Brian Banks wore the uniform of a prison inmate for more than five years, serving time for a rape he didn’t commit.
This week, he learned he’ll be wearing an Atlanta Falcons jersey.
Ten months after a California judge tossed out his conviction, the 27-year-old former high school football standout signed a deal Wednesday to play for the NFL team.
“Aside from getting my life back and my freedom back, this is the biggest accomplishment of my life,” he told reporters during a conference call.
As he signed the contract, he wore a sweatshirt that showed a California license plate that said “XONR8.”
“We are pleased to have Brian join our team,” said Falcons general manager Thomas Dimitroff. “We had a chance to work him out last year and have been monitoring his progress since then. He has worked extremely hard for this chance over the last year and he has shown us that he is prepared for this opportunity. We are happy that Brian will have a chance to live out his dream of playing in the NFL, and we look forward to seeing him on the field.”
Banks, who is 6-foot-2 and 250 pounds, is a linebacker.
A year ago, he was out of prison on parole, wearing an ankle monitor as a registered sex offender. The contrast with this week’s events is “surreal,” Banks said.
“Talk about coming from the bottom,” he told reporters. “I know all too well what that is and what it looks like and what it feels like.”
While serving time in prison, Banks said he was forced to abandon his hopes of playing in the NFL someday.
“I had to watch my class go on and receive scholarships and play collegiate football on a high level,” he said. “For me I had to let those dreams go for me to focus on what was ahead of me, and that was five years in prison. That was a completely different life of violence and being away from your family. … Football was the last thing on my mind, and it wasn’t until a few months before I was actually being released from prison that I thought about possibly trying to play football again.”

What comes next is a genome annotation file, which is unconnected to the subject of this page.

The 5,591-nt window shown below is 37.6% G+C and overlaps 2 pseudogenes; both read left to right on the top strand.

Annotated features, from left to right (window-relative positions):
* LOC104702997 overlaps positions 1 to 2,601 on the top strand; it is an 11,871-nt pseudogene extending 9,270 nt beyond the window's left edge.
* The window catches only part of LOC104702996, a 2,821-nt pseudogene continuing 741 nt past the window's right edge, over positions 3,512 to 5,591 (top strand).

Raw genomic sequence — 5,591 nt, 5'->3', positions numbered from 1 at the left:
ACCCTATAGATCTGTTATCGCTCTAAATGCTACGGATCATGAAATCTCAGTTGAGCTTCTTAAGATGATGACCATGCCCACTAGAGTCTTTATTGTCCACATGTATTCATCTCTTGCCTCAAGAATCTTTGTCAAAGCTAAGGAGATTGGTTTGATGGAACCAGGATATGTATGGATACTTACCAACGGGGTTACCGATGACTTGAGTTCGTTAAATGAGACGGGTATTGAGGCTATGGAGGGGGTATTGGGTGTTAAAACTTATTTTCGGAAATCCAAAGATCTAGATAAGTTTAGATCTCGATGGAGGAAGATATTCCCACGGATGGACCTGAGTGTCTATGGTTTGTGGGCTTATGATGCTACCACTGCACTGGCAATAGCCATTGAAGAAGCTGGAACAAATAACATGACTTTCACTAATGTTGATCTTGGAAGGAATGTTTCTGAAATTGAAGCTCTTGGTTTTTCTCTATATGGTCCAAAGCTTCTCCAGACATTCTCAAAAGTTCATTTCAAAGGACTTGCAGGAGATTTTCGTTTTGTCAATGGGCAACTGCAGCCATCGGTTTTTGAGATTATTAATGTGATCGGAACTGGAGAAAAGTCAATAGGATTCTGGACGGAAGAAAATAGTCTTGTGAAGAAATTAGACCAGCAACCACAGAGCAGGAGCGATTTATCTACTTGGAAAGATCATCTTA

At age 17, fearing a potentially long sentence, the college football prospect followed the advice of his attorney and pleaded no contest to assaulting a Long Beach, California, high school classmate in 2002.
“Banks was faced with an impossible decision at the time — either fight the charges and risk spending 41 years to life in prison, or take a plea deal and spend a little over five years of actual prison confinement,” the California Innocence Project says on its website. “Although it would mean destroying his chance to go to college and play football, a lengthy probationary period, and a lifetime of registration as a sex offender, Banks chose the lesser of two evils when he pleaded no contest to the charges.”
Such situations are not uncommon, the group’s director, Justin Brooks, told CNN last year.
“Plea bargains have become the 95% solution,” he said.
Banks maintained his innocence throughout his imprisonment, subsequent probation and registration as a sex offender.
His fortunes began to change in 2011, when the woman who once accused him of rape sent him a Facebook friend request.
According to the California Innocence Project, the woman later admitted that Banks had not kidnapped or raped her during a consensual encounter at Long Beach Polytechnic High School, where Banks was a middle linebacker with a scholarship offer from the University of Southern California.
In court last year, an emotional Banks lowered his head and fought back tears when prosecutors said they were moving to have the conviction dismissed.
“We do not believe Mr. Banks did the crime he pled guilty to,” Deputy District Attorney Brentford Ferreira said. “Justice has been served.”
Since his exoneration, Banks has spent months in intensive training, attending San Francisco 49ers and Seattle Seahawks minicamps last year.
“It’s been a long road. It’s been a lot of hard work. It is 10 years missing in my football career,” he said, “but there has been a lot of work put in to making up for it.”
After signing his contract with the Falcons on Wednesday, Banks thanked the team’s players and personnel from his Twitter account, @BrianBanksFREE.
By Catherine E. Shoichet
CNN’s Phil Gast and Chandler Friedman contributed to this report.
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